Amputee Robin Pugh Yoder’s son, Isaac Yoder, recently spent two weeks with certified prosthetist Joe L. Sullivan before heading to the University of Pittsburgh, where he will begin work on a master’s degree in prosthetics and orthotics.

Isaac Yoder was just a kid when his mother, Robin Pugh Yoder, was diagnosed with cancer and had to have her right leg amputated in 2010.

It was a big blow for a young teen to witness his mother experiencing something so traumatic, but Robin Yoder didn’t want to hide anything from her son.

He was there the week before his mother’s surgery when the whole family — Robin and her husband, Wayne, and Isaac — met for the first time with the man who would make her artificial leg and who would become one of her best allies in this unexpected journey, certified prosthetist Joe L. Sullivan.

“My Earth angel,” Robin Yoder calls Sullivan.

So Isaac has been there every step of the way — encouraging her, assisting her, staying out of her way — as she struggled through countless setbacks and celebrated every little victory. He saw it all, watching not only his brave mother and how she navigated this turning point in her life but, as it turns out, Sullivan, too, and how he went about his business of making her whole again.

Apparently, what he saw was pretty inspiring because last week he packed up his things and headed to the University of Pittsburgh, where he will begin work on a master’s degree in prosthetics and orthotics.

He aims, as his mother put it, to be someone else’s Earth angel.

He said it wasn’t exactly his mother’s experience that led him to this career path, but it wasn’t exactly not. In the end, it became a matter of “connecting the dots” to figure out “I could do this for a career.”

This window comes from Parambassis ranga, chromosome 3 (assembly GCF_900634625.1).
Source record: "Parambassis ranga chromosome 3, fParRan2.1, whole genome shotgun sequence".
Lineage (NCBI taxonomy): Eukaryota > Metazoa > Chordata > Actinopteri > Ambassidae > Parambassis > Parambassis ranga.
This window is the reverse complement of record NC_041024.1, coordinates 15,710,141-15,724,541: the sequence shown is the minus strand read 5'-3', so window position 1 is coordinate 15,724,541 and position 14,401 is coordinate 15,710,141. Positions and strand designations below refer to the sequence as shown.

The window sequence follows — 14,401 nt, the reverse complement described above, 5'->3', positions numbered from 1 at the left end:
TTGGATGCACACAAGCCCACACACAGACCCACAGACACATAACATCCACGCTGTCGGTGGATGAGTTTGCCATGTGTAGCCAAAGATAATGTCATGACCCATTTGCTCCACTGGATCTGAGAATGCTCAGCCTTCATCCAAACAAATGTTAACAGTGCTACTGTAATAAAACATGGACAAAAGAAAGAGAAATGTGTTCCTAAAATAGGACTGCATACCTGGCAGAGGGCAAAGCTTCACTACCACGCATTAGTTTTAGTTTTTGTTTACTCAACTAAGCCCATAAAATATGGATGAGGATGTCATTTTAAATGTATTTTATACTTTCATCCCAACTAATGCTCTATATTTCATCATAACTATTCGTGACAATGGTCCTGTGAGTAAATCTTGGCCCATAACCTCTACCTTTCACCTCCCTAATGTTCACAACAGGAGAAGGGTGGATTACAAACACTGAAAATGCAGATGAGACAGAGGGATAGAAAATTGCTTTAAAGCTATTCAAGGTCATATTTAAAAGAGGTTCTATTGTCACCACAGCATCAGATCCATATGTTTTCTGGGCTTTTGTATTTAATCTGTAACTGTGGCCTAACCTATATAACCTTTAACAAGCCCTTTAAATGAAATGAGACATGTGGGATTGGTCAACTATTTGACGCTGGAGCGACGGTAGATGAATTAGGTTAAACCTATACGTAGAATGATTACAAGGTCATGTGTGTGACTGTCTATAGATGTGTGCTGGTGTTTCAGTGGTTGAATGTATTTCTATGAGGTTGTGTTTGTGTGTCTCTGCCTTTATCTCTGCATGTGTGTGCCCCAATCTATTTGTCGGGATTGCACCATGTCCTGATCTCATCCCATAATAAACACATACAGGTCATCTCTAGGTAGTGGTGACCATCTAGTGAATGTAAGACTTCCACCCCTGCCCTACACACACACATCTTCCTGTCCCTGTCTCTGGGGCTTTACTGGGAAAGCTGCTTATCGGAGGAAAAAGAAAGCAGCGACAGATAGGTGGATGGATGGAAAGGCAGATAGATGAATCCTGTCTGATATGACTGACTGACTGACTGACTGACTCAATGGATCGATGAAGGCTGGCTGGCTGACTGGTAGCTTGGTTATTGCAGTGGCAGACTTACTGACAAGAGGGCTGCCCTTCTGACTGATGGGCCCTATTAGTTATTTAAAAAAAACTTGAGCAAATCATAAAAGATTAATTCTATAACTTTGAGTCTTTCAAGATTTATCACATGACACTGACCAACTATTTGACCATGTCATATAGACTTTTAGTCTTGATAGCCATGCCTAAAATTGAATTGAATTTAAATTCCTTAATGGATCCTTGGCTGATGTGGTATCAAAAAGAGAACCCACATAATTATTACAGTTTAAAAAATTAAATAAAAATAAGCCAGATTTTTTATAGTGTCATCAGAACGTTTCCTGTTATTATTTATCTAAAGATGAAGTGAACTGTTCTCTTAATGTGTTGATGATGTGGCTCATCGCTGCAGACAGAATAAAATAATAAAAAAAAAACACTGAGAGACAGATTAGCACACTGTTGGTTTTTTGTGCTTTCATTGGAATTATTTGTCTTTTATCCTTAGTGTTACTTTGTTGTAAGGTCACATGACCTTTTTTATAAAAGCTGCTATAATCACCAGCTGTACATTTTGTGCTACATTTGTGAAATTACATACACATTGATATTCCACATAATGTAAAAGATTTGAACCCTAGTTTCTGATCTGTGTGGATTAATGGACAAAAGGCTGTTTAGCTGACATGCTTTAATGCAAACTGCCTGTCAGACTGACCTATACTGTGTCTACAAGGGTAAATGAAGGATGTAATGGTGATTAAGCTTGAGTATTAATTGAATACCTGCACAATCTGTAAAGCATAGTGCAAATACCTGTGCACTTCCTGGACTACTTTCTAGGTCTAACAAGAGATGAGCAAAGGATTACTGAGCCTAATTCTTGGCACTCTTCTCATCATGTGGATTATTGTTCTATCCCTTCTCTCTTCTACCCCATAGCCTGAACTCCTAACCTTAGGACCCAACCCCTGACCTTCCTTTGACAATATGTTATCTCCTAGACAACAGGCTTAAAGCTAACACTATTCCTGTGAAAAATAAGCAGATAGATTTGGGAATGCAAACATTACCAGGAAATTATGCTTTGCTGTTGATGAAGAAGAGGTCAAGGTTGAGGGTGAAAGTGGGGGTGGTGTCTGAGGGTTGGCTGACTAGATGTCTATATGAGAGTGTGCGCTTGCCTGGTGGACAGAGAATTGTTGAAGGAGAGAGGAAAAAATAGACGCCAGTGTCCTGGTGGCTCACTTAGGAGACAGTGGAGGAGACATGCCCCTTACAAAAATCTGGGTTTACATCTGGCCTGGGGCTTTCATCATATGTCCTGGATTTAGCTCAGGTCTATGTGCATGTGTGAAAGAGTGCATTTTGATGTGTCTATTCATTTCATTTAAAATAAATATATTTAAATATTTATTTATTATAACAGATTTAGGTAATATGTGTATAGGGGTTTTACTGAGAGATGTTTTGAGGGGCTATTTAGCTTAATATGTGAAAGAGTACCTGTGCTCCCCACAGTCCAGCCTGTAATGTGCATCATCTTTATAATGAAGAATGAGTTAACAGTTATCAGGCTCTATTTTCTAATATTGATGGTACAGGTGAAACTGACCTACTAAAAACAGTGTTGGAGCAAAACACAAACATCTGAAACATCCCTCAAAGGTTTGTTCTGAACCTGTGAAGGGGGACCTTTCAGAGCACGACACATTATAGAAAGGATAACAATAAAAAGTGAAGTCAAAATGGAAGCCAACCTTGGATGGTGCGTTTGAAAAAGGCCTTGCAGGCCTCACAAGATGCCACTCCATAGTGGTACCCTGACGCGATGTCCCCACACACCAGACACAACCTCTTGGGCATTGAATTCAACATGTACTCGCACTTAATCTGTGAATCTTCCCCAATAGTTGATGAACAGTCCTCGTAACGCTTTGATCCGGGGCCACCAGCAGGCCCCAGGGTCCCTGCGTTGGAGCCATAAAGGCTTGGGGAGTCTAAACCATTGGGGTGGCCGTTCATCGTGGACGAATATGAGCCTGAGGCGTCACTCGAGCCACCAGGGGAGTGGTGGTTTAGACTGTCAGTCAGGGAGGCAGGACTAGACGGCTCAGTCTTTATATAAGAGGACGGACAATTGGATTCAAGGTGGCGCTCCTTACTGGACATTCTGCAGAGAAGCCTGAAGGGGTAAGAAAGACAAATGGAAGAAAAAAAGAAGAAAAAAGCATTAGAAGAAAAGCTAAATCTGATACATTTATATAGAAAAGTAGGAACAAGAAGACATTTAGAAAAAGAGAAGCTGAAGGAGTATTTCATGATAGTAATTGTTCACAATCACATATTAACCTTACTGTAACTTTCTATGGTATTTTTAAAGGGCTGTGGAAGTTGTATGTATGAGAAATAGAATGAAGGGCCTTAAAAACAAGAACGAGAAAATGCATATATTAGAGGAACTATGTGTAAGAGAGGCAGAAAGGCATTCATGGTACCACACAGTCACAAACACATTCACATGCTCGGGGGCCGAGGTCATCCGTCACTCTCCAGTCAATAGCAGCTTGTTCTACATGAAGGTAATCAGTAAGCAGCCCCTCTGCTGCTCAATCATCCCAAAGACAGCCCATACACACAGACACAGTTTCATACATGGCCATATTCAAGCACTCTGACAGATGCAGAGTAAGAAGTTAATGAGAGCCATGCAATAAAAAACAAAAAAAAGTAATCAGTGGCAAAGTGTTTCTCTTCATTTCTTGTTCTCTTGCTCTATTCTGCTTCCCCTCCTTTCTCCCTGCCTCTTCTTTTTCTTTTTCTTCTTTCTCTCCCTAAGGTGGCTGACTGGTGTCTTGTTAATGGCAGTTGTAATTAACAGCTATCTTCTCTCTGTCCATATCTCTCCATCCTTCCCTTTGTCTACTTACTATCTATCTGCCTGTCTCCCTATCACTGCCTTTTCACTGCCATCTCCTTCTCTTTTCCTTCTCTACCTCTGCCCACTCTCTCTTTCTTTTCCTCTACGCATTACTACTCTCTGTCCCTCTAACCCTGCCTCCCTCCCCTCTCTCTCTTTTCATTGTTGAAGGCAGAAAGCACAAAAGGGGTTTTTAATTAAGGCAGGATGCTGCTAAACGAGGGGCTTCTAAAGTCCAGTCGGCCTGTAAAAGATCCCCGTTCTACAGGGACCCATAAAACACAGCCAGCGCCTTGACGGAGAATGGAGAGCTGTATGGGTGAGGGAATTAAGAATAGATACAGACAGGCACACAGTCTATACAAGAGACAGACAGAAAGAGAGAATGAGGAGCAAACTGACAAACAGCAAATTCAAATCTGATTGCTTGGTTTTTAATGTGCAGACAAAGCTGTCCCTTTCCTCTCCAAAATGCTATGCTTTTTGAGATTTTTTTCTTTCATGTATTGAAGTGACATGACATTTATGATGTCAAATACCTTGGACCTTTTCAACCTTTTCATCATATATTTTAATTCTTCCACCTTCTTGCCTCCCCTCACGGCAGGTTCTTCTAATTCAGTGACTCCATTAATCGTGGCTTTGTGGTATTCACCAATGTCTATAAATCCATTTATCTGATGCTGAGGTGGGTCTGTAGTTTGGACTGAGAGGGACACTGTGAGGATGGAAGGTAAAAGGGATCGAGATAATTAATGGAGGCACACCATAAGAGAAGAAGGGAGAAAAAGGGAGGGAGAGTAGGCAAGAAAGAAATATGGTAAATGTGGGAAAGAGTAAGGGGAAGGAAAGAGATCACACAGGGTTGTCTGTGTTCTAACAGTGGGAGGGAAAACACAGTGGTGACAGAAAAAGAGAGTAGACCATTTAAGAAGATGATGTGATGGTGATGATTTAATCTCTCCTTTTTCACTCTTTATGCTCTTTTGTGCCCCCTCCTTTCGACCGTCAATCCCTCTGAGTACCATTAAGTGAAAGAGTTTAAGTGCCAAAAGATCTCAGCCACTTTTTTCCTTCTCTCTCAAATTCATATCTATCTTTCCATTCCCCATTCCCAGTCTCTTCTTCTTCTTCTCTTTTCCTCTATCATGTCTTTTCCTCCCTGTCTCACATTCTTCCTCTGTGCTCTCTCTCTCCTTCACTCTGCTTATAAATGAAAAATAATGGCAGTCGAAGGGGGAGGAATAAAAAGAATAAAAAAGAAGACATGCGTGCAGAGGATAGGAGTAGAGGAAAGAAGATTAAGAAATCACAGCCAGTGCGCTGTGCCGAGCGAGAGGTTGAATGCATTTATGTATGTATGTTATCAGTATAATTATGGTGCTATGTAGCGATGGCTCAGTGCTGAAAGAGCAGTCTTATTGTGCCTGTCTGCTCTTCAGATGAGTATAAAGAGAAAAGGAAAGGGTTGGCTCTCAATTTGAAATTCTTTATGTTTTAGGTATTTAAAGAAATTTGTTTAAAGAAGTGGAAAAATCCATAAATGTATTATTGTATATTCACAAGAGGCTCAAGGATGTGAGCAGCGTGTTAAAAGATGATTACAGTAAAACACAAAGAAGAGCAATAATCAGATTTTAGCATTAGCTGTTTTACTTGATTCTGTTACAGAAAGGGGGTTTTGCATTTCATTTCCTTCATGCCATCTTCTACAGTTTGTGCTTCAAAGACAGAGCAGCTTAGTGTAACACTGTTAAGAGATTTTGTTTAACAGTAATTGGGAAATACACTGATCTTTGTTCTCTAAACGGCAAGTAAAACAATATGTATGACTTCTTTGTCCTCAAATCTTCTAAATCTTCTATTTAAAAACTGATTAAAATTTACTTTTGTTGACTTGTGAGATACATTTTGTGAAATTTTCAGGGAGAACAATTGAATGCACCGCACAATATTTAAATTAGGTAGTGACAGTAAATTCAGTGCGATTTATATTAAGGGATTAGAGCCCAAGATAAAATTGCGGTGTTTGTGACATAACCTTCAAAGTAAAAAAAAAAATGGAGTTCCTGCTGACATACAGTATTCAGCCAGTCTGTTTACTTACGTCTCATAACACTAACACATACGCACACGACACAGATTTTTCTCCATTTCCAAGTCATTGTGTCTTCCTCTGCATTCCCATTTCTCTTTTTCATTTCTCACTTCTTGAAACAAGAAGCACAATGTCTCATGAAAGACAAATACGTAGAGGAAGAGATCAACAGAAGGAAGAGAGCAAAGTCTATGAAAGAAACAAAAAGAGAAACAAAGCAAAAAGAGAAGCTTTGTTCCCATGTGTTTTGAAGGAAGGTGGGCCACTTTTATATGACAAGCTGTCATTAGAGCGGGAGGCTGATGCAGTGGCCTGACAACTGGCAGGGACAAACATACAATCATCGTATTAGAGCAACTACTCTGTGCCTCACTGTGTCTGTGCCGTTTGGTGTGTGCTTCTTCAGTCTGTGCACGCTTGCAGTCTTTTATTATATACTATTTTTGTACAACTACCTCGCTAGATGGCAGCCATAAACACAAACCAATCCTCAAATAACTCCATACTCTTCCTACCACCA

And his mom’s reaction when he was admitted into the program? “I cried,” she said.

Robin Yoder is not your typical amputee or, as Sullivan told me almost nine years ago when I first wrote about her, “She’s about as far from typical as you can get.”

She was a high school basketball star who had to give up her college basketball career after she was diagnosed with bone cancer in her right leg, the same leg where cancer was detected three decades later and led to the amputation.

Since she lost her leg, she has worked her way back to the life she used to know, including competing in triathlons. She comes at all of this from the perspective of an oncology social worker who spent two years after college in the Peace Corps and later co-founded the Hawthorne Cancer Resource Center at Johnston-Willis Hospital.

Her son’s experience through all of his mother’s travails has been less than typical as well, including not only his mom’s determination and her resolve to avoid sugar-coating reality but also getting to know Sullivan, who has his own story to tell.

Sullivan became an amputee, losing a leg at 6 months of age because of cancer. He played sports in high school and as an adult has competed as a volleyball player internationally. A prosthetist named Tommy Powell made his first artificial leg and many devices after that, and now Sullivan is co-owner of the company Powell operated: Powell Prosthetics & Orthotics.